The History of Hershey’s Cocoa Bean Football Game
Prior to 1943, Hershey Industrial School (now Milton Hershey School) and Hershey High School never had the opportunity to compete in football. To give the boys some friendly competition, the two schools created the Cocoa Bean game.
Supported by the Rotary Club of Hershey and the Hershey Civic Club, the game served as a benefit to fund Christmas boxes for the men and women serving in the Armed Forces. The 1943 game marked the first time the schools faced each other in football competition and the tradition has remained to this day.
Learn more about the history of the Cocoa Bean game.
Hershey Industrial School did not play football in the 1942-43 school year because of gasoline rationing and shortages during World War II.
Because of the shortages, the school’s 1943 football season got off to a late start. The team had only three weeks to practice before the first game on Oct. 22. They won three of their four games but lost the last game to Hershey High School with a score of 14-7 before 4,000 fans in the first-ever Cocoa Bean game.
The student-produced School Industrialist publication reported, “The Brown and Gold squad never gave in, but the game proved that it lacked experience.”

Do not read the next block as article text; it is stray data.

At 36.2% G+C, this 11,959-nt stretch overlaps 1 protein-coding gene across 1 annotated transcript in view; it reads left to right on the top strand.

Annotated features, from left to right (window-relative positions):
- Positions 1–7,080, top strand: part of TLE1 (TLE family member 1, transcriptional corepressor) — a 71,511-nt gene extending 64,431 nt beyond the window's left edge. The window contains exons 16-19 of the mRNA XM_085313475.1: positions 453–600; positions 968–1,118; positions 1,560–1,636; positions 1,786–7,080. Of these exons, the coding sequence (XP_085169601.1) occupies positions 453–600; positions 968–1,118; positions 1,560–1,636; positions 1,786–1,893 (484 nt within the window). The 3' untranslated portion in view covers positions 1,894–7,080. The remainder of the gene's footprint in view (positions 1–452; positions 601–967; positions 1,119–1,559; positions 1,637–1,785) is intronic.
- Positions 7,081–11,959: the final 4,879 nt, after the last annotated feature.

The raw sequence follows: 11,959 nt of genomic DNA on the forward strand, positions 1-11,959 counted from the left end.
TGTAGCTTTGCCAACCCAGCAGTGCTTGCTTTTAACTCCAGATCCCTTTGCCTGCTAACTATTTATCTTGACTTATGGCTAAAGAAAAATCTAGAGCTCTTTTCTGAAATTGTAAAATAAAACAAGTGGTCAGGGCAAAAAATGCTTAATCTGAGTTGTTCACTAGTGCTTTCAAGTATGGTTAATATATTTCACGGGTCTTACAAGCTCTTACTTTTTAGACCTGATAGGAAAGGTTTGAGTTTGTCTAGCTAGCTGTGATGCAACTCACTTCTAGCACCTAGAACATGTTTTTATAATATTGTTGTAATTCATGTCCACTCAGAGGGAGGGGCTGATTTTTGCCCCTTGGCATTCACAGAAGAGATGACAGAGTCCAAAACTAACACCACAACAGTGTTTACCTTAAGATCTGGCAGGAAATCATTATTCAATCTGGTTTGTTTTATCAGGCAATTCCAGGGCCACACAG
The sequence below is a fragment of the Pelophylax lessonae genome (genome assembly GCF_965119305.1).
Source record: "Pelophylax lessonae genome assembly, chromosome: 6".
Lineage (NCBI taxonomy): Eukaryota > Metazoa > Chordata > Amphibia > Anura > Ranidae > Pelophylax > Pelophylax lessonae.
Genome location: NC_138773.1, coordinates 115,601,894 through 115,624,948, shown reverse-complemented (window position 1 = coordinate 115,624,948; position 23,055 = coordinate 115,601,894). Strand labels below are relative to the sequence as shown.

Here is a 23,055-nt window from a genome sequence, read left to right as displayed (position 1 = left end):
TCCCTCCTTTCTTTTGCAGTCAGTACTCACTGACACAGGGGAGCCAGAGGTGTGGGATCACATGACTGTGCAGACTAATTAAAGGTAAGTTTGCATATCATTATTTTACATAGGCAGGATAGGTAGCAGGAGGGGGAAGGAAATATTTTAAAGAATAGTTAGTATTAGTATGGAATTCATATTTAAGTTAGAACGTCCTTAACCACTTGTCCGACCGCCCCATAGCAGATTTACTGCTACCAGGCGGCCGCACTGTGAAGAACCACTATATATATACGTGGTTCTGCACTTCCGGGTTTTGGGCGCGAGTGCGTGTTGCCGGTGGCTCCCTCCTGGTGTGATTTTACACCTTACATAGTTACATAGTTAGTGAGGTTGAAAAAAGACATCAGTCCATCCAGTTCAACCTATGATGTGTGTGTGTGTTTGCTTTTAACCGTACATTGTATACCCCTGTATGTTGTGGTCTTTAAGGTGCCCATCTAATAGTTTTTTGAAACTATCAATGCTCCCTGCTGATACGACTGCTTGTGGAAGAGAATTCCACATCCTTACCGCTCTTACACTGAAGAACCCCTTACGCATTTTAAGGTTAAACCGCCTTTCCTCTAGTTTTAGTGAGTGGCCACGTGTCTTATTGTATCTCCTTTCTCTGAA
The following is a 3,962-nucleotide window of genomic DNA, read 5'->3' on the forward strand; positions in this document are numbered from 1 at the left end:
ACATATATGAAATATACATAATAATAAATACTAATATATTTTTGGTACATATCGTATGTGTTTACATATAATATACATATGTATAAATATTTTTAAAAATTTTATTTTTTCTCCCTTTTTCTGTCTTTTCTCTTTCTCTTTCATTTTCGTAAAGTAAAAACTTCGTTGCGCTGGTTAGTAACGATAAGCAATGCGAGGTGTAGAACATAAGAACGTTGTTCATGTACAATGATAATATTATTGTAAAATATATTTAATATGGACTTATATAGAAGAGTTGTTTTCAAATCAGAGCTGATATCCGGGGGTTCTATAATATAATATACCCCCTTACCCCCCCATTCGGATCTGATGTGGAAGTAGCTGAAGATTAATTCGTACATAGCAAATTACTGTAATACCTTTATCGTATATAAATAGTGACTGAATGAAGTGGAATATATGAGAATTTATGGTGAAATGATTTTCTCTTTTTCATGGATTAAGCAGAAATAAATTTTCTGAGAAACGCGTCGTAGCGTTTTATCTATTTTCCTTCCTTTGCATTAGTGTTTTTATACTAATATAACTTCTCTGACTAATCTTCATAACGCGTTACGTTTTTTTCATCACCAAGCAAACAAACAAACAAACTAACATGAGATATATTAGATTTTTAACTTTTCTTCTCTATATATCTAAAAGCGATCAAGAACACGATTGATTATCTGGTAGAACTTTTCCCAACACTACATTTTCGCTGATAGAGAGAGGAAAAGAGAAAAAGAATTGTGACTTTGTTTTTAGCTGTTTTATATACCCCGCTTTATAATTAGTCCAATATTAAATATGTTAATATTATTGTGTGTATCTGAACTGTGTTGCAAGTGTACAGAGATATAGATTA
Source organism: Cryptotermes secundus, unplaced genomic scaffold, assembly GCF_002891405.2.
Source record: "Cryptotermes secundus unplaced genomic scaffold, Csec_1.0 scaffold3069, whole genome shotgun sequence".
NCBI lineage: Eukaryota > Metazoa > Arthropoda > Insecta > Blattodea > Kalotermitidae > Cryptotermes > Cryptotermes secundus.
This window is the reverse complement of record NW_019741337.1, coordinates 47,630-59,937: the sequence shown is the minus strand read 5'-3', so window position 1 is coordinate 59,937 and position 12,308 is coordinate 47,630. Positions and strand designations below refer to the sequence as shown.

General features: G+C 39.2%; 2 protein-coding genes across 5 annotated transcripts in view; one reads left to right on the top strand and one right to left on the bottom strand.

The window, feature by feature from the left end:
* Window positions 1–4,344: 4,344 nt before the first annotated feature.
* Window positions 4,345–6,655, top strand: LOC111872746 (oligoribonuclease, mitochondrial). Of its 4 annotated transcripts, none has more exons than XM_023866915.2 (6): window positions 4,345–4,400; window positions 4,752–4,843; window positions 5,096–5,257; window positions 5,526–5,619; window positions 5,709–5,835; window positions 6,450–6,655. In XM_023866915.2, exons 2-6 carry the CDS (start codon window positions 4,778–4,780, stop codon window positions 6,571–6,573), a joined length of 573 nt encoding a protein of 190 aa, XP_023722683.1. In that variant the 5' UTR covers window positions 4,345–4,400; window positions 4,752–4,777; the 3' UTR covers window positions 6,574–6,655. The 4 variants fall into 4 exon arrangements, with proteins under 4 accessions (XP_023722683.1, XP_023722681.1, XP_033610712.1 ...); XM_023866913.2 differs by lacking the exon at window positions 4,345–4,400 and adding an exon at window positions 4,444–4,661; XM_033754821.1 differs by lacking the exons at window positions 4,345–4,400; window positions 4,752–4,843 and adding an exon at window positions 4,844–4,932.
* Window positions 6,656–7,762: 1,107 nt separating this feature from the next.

The first Cocoa Bean program outlined the schools’ vision for the game: “We all hope…the game will result, not in bitter rivalry, but in friendly competition, and that this will be the first of annual contests on the gridiron between the high schools of our community.”
An advertisement by the Hershey Chocolate Corporation added this sentiment:
May this, their first gridiron meeting
Mark the beginning of a new era
In good sportsmanship and friendly feeling
Which will serve to stimulate us all
In the heavy duties which lie ahead!
Since metal was in short supply, the first Cocoa Bean trophy was a cocoa bean pod on a wood base. In November of 1954, the original Cocoa Bean trophy was retired and replaced with a more elaborate trophy by the MHS Alumni Association. The original trophy was conserved in 2006 and is on exhibit in the Spartan Athletic Center.
On Sept. 12, 1970, the Cocoa Bean game fell on a celebratory weekend which included Homecoming, Milton Hershey’s birthday, and the dedication of Founders Hall.
The Cocoa Bean game tradition is woven into Milton Hershey School’s history. Although there have been discrepancies in the game score record in recent years, the MHS Department of School History and Hershey Community Archives joined forces to conduct research confirming the record. It currently stands at MHS 36 wins, Hershey 38 wins, and three ties.
Each year, athletes from both schools are eager to win the coveted Cocoa Bean trophy. Because there was no Cocoa Bean game in 2020, this year’s 78th match-up will prove even more special.